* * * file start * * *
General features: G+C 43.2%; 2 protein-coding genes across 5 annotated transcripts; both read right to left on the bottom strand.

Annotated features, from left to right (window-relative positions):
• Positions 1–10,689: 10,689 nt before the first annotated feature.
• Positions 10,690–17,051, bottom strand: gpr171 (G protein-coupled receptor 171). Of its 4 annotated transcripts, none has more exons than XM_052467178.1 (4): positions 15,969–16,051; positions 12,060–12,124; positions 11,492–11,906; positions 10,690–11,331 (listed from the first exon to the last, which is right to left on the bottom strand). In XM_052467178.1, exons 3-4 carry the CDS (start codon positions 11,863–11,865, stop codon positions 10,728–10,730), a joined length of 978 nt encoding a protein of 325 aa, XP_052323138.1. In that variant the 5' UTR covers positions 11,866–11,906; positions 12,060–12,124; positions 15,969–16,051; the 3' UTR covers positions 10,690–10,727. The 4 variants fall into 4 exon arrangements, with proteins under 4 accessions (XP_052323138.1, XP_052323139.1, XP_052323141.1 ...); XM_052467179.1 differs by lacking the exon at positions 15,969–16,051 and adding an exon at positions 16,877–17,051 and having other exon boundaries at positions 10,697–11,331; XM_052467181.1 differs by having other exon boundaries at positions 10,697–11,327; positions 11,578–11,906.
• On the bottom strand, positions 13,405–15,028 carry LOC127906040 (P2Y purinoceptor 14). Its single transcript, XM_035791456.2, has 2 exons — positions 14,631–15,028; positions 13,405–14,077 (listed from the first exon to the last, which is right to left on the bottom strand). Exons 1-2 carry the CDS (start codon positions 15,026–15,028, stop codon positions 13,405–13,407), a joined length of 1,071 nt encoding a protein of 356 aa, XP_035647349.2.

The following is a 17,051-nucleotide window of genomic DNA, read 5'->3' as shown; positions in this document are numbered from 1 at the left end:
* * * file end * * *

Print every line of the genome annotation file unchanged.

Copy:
General features: G+C 43.2%; 2 protein-coding genes across 5 annotated transcripts; both read right to left on the bottom strand.

Annotated features, from left to right (window-relative positions):
• Positions 1–10,689: 10,689 nt before the first annotated feature.
• Positions 10,690–17,051, bottom strand: gpr171 (G protein-coupled receptor 171). Of its 4 annotated transcripts, none has more exons than XM_052467178.1 (4): positions 15,969–16,051; positions 12,060–12,124; positions 11,492–11,906; positions 10,690–11,331 (listed from the first exon to the last, which is right to left on the bottom strand). In XM_052467178.1, exons 3-4 carry the CDS (start codon positions 11,863–11,865, stop codon positions 10,728–10,730), a joined length of 978 nt encoding a protein of 325 aa, XP_052323138.1. In that variant the 5' UTR covers positions 11,866–11,906; positions 12,060–12,124; positions 15,969–16,051; the 3' UTR covers positions 10,690–10,727. The 4 variants fall into 4 exon arrangements, with proteins under 4 accessions (XP_052323138.1, XP_052323139.1, XP_052323141.1 ...); XM_052467179.1 differs by lacking the exon at positions 15,969–16,051 and adding an exon at positions 16,877–17,051 and having other exon boundaries at positions 10,697–11,331; XM_052467181.1 differs by having other exon boundaries at positions 10,697–11,327; positions 11,578–11,906.
• On the bottom strand, positions 13,405–15,028 carry LOC127906040 (P2Y purinoceptor 14). Its single transcript, XM_035791456.2, has 2 exons — positions 14,631–15,028; positions 13,405–14,077 (listed from the first exon to the last, which is right to left on the bottom strand). Exons 1-2 carry the CDS (start codon positions 15,026–15,028, stop codon positions 13,405–13,407), a joined length of 1,071 nt encoding a protein of 356 aa, XP_035647349.2.

The following is a 17,051-nucleotide window of genomic DNA, read 5'->3' as shown; positions in this document are numbered from 1 at the left end: